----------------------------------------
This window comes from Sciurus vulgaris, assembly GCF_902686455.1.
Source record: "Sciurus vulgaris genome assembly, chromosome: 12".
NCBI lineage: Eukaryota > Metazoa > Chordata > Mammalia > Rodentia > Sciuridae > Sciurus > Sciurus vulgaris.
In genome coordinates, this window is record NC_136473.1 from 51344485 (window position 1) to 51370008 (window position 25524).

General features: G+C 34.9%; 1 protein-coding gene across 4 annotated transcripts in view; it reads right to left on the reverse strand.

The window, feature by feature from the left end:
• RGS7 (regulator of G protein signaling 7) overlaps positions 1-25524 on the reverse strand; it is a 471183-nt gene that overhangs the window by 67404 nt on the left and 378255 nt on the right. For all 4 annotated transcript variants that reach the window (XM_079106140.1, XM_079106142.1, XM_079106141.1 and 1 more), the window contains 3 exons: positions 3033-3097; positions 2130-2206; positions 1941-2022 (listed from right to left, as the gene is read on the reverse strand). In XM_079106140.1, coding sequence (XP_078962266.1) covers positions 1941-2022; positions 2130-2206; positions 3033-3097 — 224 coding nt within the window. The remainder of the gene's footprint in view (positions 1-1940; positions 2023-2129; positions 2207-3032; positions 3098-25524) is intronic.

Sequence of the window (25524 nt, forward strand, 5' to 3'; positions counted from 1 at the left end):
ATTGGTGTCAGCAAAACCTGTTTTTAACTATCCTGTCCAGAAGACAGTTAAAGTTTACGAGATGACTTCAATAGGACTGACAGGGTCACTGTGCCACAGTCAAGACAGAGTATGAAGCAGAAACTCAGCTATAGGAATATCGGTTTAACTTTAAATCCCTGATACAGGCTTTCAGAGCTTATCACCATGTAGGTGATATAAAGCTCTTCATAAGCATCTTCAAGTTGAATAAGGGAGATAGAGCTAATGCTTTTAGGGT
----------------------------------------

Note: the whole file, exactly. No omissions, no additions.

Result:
This window comes from Sciurus vulgaris, assembly GCF_902686455.1.
Source record: "Sciurus vulgaris genome assembly, chromosome: 12".
NCBI lineage: Eukaryota > Metazoa > Chordata > Mammalia > Rodentia > Sciuridae > Sciurus > Sciurus vulgaris.
In genome coordinates, this window is record NC_136473.1 from 51344485 (window position 1) to 51370008 (window position 25524).

General features: G+C 34.9%; 1 protein-coding gene across 4 annotated transcripts in view; it reads right to left on the reverse strand.

The window, feature by feature from the left end:
• RGS7 (regulator of G protein signaling 7) overlaps positions 1-25524 on the reverse strand; it is a 471183-nt gene that overhangs the window by 67404 nt on the left and 378255 nt on the right. For all 4 annotated transcript variants that reach the window (XM_079106140.1, XM_079106142.1, XM_079106141.1 and 1 more), the window contains 3 exons: positions 3033-3097; positions 2130-2206; positions 1941-2022 (listed from right to left, as the gene is read on the reverse strand). In XM_079106140.1, coding sequence (XP_078962266.1) covers positions 1941-2022; positions 2130-2206; positions 3033-3097 — 224 coding nt within the window. The remainder of the gene's footprint in view (positions 1-1940; positions 2023-2129; positions 2207-3032; positions 3098-25524) is intronic.

Sequence of the window (25524 nt, forward strand, 5' to 3'; positions counted from 1 at the left end):
ATTGGTGTCAGCAAAACCTGTTTTTAACTATCCTGTCCAGAAGACAGTTAAAGTTTACGAGATGACTTCAATAGGACTGACAGGGTCACTGTGCCACAGTCAAGACAGAGTATGAAGCAGAAACTCAGCTATAGGAATATCGGTTTAACTTTAAATCCCTGATACAGGCTTTCAGAGCTTATCACCATGTAGGTGATATAAAGCTCTTCATAAGCATCTTCAAGTTGAATAAGGGAGATAGAGCTAATGCTTTTAGGGT